Thursday, October 11, 2007


Many of our founders came to the New World to get away from the oppression of the British government and state church. The delegates to the Constitutional Convention were highly suspicious of centralized power, having just thrown off the British ruler. Their objective was to draft a document that gave sufficient authority to Congress and the federal government, but also dispersed power to the various branches of government and kept a great deal of authority in the states. The framers wanted to give Congress only certain listed powers and leave the rest of the power the individual states. Religiously speaking, the states at the time of the convention were diverse: some states allowed a form of religious freedom, while others had state churches that were supported through compulsory taxation. These state churches were given a preferred position over other denominations or churches. In fact, nine of the thirteen colonies had some form of state church, which were all Christian. Most of the representatives didn't want the federal government to meddle in the religious affairs of their states. For this and other reasons, many representatives weren't willing to sign the Constitution without the assurance the Bill of Rights would be forthcoming. Note that the ten amendments that make up the Bill of Rights all place limitations on the power of the federal government, reserving any other powers for the states or people.

James Madison said: "The powers delegated by the proposed Constitution to the federal government are few and defined. Those which are to remain in the State governments are numerous and indefinite. ... The powers reserved to the several states will extend to all the objects which in the ordinary course of affairs, concern the lives, liberties, and properties of the people, and the internal order, improvement, and prosperity of the State."

Does that sound like the situation today? Does our Federal government seem to have only a few, well-defined powers?

1 comment:

History Matters said...

I started this series to help balance the facts that are presented and give a little historic perspective. As you will see as this series progresses, our Founding Fathers were mostly Christian, did not hesitate to refer to or invoke God in official documents, allocated funds for Christian purposes, and would not have stood for the courts usurping any of their rights in this regard. There is Christian and religious language in many of our founding documents and many of our states' founding documents. The Supreme Court (until recently) did not interfere with faith, and in fact declared that the U.S. is a Christian nation.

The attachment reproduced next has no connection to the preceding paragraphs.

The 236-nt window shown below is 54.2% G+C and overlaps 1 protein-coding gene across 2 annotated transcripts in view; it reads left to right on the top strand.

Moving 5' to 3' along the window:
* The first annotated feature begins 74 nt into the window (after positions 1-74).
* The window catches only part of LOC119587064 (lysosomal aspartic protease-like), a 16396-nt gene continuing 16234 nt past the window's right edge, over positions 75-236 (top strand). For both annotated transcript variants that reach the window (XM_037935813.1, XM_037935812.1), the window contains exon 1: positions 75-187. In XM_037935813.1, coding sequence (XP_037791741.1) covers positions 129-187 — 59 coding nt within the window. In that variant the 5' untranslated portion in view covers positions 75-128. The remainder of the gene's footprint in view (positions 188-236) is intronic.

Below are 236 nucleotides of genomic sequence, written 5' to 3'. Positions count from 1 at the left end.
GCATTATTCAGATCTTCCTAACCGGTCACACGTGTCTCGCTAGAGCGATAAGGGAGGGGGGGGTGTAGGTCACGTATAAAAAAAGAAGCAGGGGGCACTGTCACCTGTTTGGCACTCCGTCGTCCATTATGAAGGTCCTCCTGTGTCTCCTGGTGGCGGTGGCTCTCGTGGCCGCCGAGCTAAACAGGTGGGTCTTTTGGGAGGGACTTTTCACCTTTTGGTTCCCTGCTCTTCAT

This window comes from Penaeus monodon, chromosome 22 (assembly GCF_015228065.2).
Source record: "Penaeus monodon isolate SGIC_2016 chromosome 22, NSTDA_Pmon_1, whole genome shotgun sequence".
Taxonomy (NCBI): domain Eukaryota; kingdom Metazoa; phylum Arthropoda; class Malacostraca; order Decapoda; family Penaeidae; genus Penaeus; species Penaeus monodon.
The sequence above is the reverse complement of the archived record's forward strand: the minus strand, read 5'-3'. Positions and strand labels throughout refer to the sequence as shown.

Certainly the context of "Christian nation" has to do with our origins and history, not to any intolerance of other faiths or any requirements that our citizens must be Christian. Most people who support the points I am making would not want to aggressively encourage others into Christian faith (as a Government action). But today there is a marked tendency to think that religion is not allowed in the official public arena. Schools and cities are being sued for doing things that are a part of our history and culture - indeed, for doing things our Founders encouraged. And they are being sued on a supposed Constitutional basis.

My daughter came home from elementary school one day and said "You are not allowed to mention God in school." She was talking about her right to mention God while talking to others.

Most of the talk about banning religious conversation from the public sphere use "Separation of Church and State" to say that this banning is not only legal but is required. If asked, most citizens today would say that phrase is in the Constitution. It is not. The phrase was used by Thomas Jefferson in a letter reassuring the Danbury Baptists Association that the Federal government would not make a national religion that would leave them in the cold.

Most people would be surprised to learn that Thomas Jefferson, when he was president of the Washington, D.C. public schools, specified that the main sources of reading practice for students would be the Bible and the Watts Hymnal. Many of Jefferson's other official actions also showed that he was not afraid of religious expression in official public life.

It will no doubt take me a few months to fill this whole forum out with the facts I have on hand. Most of what I will post will be factual. I will opine, but that will be the smaller portion of the content. Please be assured that I do not hope to turn our official activities into Christian revival meetings. But I especially do not want religious expression blocked based on an inaccurate interpretation of the Constitution. For that matter, I don't want any of our rights limited by an improper interpretation. I simply don't have time to research all the other points of law and historic practice; I have done considerable research on this one aspect and that is about as much free time as I can devote!